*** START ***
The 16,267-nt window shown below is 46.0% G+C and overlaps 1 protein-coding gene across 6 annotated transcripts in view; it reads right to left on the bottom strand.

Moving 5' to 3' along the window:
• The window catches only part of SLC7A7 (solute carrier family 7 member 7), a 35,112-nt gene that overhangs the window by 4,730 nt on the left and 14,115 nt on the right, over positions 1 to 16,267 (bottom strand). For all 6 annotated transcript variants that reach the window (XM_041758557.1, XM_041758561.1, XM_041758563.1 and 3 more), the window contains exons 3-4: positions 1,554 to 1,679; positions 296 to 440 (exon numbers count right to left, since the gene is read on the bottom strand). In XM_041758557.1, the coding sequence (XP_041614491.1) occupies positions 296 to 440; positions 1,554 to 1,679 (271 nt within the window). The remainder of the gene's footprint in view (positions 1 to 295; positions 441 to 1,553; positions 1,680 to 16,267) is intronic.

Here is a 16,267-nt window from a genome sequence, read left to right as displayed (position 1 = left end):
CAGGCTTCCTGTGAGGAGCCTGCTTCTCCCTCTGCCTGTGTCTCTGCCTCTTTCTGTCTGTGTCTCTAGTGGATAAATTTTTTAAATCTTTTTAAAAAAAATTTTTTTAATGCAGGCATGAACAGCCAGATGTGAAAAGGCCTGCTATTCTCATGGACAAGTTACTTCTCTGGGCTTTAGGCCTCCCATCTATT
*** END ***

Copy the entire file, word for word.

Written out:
The 16,267-nt window shown below is 46.0% G+C and overlaps 1 protein-coding gene across 6 annotated transcripts in view; it reads right to left on the bottom strand.

Moving 5' to 3' along the window:
• The window catches only part of SLC7A7 (solute carrier family 7 member 7), a 35,112-nt gene that overhangs the window by 4,730 nt on the left and 14,115 nt on the right, over positions 1 to 16,267 (bottom strand). For all 6 annotated transcript variants that reach the window (XM_041758557.1, XM_041758561.1, XM_041758563.1 and 3 more), the window contains exons 3-4: positions 1,554 to 1,679; positions 296 to 440 (exon numbers count right to left, since the gene is read on the bottom strand). In XM_041758557.1, the coding sequence (XP_041614491.1) occupies positions 296 to 440; positions 1,554 to 1,679 (271 nt within the window). The remainder of the gene's footprint in view (positions 1 to 295; positions 441 to 1,553; positions 1,680 to 16,267) is intronic.

Here is a 16,267-nt window from a genome sequence, read left to right as displayed (position 1 = left end):
CAGGCTTCCTGTGAGGAGCCTGCTTCTCCCTCTGCCTGTGTCTCTGCCTCTTTCTGTCTGTGTCTCTAGTGGATAAATTTTTTAAATCTTTTTAAAAAAAATTTTTTTAATGCAGGCATGAACAGCCAGATGTGAAAAGGCCTGCTATTCTCATGGACAAGTTACTTCTCTGGGCTTTAGGCCTCCCATCTATT